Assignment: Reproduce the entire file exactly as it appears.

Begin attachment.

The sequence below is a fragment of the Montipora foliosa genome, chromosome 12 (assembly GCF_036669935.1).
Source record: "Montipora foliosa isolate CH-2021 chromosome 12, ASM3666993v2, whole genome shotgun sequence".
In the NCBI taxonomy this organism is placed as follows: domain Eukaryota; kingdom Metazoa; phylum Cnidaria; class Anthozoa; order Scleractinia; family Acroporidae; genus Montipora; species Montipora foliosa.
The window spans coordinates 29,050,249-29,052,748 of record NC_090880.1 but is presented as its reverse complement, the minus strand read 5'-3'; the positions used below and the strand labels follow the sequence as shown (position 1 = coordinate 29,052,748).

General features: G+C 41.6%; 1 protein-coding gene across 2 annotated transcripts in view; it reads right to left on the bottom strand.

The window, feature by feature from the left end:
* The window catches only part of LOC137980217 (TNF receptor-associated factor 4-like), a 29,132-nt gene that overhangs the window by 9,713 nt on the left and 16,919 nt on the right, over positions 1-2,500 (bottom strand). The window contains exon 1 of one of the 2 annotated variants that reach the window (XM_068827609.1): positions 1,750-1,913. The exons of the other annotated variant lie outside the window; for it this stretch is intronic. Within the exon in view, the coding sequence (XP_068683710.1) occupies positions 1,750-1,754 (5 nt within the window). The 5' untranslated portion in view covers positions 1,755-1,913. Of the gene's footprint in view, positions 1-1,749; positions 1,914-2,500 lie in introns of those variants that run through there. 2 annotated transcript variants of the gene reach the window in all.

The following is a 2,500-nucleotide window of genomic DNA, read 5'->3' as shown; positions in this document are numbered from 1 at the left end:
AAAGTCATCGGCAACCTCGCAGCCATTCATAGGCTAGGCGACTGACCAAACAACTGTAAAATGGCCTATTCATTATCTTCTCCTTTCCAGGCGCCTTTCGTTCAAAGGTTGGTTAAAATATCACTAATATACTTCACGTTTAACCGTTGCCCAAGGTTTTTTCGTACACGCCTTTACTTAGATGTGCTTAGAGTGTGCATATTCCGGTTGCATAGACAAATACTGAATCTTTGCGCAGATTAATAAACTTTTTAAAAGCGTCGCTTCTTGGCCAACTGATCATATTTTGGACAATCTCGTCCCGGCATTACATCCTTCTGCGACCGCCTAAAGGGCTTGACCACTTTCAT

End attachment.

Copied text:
The sequence below is a fragment of the Montipora foliosa genome, chromosome 12 (assembly GCF_036669935.1).
Source record: "Montipora foliosa isolate CH-2021 chromosome 12, ASM3666993v2, whole genome shotgun sequence".
In the NCBI taxonomy this organism is placed as follows: domain Eukaryota; kingdom Metazoa; phylum Cnidaria; class Anthozoa; order Scleractinia; family Acroporidae; genus Montipora; species Montipora foliosa.
The window spans coordinates 29,050,249-29,052,748 of record NC_090880.1 but is presented as its reverse complement, the minus strand read 5'-3'; the positions used below and the strand labels follow the sequence as shown (position 1 = coordinate 29,052,748).

General features: G+C 41.6%; 1 protein-coding gene across 2 annotated transcripts in view; it reads right to left on the bottom strand.

The window, feature by feature from the left end:
* The window catches only part of LOC137980217 (TNF receptor-associated factor 4-like), a 29,132-nt gene that overhangs the window by 9,713 nt on the left and 16,919 nt on the right, over positions 1-2,500 (bottom strand). The window contains exon 1 of one of the 2 annotated variants that reach the window (XM_068827609.1): positions 1,750-1,913. The exons of the other annotated variant lie outside the window; for it this stretch is intronic. Within the exon in view, the coding sequence (XP_068683710.1) occupies positions 1,750-1,754 (5 nt within the window). The 5' untranslated portion in view covers positions 1,755-1,913. Of the gene's footprint in view, positions 1-1,749; positions 1,914-2,500 lie in introns of those variants that run through there. 2 annotated transcript variants of the gene reach the window in all.

The following is a 2,500-nucleotide window of genomic DNA, read 5'->3' as shown; positions in this document are numbered from 1 at the left end:
AAAGTCATCGGCAACCTCGCAGCCATTCATAGGCTAGGCGACTGACCAAACAACTGTAAAATGGCCTATTCATTATCTTCTCCTTTCCAGGCGCCTTTCGTTCAAAGGTTGGTTAAAATATCACTAATATACTTCACGTTTAACCGTTGCCCAAGGTTTTTTCGTACACGCCTTTACTTAGATGTGCTTAGAGTGTGCATATTCCGGTTGCATAGACAAATACTGAATCTTTGCGCAGATTAATAAACTTTTTAAAAGCGTCGCTTCTTGGCCAACTGATCATATTTTGGACAATCTCGTCCCGGCATTACATCCTTCTGCGACCGCCTAAAGGGCTTGACCACTTTCAT